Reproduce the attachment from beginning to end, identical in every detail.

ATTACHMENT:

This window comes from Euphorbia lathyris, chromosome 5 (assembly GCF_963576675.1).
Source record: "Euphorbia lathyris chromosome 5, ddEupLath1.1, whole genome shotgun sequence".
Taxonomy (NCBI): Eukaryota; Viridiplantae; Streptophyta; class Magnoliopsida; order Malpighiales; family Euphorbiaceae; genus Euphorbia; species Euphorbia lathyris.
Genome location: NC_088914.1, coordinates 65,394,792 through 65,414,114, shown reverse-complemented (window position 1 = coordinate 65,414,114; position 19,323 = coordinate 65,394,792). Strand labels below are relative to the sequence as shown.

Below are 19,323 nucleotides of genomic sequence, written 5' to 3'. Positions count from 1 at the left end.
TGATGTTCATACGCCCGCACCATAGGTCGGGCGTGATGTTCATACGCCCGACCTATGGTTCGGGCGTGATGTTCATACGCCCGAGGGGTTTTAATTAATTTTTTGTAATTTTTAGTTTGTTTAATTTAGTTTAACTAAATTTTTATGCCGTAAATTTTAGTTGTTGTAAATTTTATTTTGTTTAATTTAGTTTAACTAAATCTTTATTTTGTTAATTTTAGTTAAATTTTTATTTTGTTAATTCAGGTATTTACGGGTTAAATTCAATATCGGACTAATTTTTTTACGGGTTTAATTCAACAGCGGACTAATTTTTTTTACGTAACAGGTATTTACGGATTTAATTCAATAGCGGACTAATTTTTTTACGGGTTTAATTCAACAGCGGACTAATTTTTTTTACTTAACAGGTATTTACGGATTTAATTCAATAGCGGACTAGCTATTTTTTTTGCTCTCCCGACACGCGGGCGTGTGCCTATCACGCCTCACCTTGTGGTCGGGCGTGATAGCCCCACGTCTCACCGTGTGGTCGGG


This window comes from Euphorbia lathyris, chromosome 5 (assembly GCF_963576675.1).
Source record: "Euphorbia lathyris chromosome 5, ddEupLath1.1, whole genome shotgun sequence".
Taxonomy (NCBI): Eukaryota; Viridiplantae; Streptophyta; class Magnoliopsida; order Malpighiales; family Euphorbiaceae; genus Euphorbia; species Euphorbia lathyris.
Genome location: NC_088914.1, coordinates 65,394,792 through 65,414,114, shown reverse-complemented (window position 1 = coordinate 65,414,114; position 19,323 = coordinate 65,394,792). Strand labels below are relative to the sequence as shown.

Below are 19,323 nucleotides of genomic sequence, written 5' to 3'. Positions count from 1 at the left end.
TGATGTTCATACGCCCGCACCATAGGTCGGGCGTGATGTTCATACGCCCGACCTATGGTTCGGGCGTGATGTTCATACGCCCGAGGGGTTTTAATTAATTTTTTGTAATTTTTAGTTTGTTTAATTTAGTTTAACTAAATTTTTATGCCGTAAATTTTAGTTGTTGTAAATTTTATTTTGTTTAATTTAGTTTAACTAAATCTTTATTTTGTTAATTTTAGTTAAATTTTTATTTTGTTAATTCAGGTATTTACGGGTTAAATTCAATATCGGACTAATTTTTTTACGGGTTTAATTCAACAGCGGACTAATTTTTTTTACGTAACAGGTATTTACGGATTTAATTCAATAGCGGACTAATTTTTTTACGGGTTTAATTCAACAGCGGACTAATTTTTTTTACTTAACAGGTATTTACGGATTTAATTCAATAGCGGACTAGCTATTTTTTTTGCTCTCCCGACACGCGGGCGTGTGCCTATCACGCCTCACCTTGTGGTCGGGCGTGATAGCCCCACGTCTCACCGTGTGGTCGGG